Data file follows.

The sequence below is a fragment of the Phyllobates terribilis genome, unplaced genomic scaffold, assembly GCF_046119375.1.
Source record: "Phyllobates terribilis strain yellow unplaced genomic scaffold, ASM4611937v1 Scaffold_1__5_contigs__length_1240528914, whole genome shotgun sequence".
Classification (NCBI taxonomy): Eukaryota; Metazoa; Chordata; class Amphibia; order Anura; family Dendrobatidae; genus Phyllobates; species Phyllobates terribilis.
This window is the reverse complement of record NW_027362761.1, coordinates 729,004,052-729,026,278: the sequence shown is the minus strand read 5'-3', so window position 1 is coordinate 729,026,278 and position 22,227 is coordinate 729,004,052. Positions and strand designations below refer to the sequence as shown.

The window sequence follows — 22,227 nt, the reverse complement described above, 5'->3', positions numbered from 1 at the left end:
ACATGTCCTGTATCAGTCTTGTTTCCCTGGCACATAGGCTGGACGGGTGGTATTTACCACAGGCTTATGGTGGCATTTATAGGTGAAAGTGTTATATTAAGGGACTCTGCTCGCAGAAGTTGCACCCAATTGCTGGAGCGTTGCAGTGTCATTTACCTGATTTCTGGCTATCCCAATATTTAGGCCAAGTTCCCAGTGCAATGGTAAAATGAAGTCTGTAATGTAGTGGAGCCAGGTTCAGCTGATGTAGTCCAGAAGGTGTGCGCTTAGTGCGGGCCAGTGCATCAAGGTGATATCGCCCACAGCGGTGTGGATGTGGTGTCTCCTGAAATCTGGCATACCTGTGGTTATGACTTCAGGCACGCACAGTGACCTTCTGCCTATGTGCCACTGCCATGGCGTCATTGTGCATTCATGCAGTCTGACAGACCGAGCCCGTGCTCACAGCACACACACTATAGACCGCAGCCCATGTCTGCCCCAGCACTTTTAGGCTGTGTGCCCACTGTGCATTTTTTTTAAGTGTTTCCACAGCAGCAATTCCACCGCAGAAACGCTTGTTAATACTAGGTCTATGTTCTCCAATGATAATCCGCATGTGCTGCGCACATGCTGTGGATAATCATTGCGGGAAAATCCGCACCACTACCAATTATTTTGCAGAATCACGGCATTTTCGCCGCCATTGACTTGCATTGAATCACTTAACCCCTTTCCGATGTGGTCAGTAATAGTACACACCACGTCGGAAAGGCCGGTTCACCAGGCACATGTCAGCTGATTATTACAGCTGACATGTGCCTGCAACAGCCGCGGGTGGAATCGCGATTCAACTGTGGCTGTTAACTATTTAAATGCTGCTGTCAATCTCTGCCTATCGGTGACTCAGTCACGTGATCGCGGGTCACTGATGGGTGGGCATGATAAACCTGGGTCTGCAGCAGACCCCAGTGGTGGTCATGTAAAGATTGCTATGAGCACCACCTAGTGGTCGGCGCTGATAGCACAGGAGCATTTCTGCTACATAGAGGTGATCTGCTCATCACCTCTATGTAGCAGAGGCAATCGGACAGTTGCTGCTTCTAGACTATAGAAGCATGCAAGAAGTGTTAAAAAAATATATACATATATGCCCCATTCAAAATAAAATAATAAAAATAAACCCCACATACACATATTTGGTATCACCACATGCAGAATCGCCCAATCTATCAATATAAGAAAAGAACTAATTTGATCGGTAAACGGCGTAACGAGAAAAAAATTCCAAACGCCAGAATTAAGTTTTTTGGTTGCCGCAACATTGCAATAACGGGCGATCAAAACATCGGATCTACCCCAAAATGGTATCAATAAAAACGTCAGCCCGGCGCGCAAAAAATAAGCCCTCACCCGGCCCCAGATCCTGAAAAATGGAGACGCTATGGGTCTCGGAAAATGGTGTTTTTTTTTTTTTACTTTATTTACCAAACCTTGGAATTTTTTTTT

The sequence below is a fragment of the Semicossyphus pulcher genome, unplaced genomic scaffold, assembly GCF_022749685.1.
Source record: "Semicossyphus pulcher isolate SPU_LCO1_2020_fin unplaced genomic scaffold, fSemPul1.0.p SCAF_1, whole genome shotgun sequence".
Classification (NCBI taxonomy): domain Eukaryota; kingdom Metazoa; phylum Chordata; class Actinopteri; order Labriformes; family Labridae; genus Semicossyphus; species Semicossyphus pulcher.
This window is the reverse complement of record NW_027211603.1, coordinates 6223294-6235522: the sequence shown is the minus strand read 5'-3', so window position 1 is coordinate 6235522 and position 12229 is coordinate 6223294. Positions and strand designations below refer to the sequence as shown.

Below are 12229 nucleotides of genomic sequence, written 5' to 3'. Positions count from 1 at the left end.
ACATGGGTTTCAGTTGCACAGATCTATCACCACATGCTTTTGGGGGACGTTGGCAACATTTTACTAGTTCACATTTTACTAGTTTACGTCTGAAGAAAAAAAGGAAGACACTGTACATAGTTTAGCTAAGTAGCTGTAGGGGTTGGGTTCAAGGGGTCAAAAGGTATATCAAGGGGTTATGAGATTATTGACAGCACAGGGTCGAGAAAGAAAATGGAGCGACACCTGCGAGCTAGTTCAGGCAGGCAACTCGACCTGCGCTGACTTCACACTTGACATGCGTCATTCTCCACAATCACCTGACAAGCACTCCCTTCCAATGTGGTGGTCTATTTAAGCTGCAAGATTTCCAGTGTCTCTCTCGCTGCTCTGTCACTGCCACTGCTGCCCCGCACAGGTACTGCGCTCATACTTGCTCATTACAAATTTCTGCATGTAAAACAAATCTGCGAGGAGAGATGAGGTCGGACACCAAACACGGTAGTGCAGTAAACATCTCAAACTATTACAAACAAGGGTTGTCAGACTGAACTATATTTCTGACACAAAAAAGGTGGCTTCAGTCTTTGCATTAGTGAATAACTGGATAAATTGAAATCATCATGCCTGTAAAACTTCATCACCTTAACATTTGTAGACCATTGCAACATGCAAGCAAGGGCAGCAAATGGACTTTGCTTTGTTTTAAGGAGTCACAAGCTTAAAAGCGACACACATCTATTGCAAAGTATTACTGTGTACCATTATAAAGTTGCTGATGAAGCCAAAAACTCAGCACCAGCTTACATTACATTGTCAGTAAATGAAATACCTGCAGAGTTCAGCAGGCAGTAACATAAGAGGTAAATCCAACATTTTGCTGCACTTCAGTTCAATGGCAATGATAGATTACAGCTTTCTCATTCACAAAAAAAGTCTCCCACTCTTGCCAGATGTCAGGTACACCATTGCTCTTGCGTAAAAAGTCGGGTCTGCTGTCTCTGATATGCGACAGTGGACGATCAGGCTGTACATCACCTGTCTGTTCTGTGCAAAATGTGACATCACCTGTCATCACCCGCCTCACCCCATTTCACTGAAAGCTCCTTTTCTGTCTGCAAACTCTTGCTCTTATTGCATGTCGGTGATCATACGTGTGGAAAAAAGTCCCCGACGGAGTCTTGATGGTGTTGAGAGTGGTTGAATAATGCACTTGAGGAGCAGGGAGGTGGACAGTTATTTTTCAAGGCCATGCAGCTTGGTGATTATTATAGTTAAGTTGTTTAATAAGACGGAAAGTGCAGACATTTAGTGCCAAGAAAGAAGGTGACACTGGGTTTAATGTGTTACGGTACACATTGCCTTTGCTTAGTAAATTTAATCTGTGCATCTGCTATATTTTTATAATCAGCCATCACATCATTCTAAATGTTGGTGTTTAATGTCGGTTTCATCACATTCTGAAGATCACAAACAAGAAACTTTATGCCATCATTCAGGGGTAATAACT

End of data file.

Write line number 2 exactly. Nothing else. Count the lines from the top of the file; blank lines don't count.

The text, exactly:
Source record: "Phyllobates terribilis strain yellow unplaced genomic scaffold, ASM4611937v1 Scaffold_1__5_contigs__length_1240528914, whole genome shotgun sequence".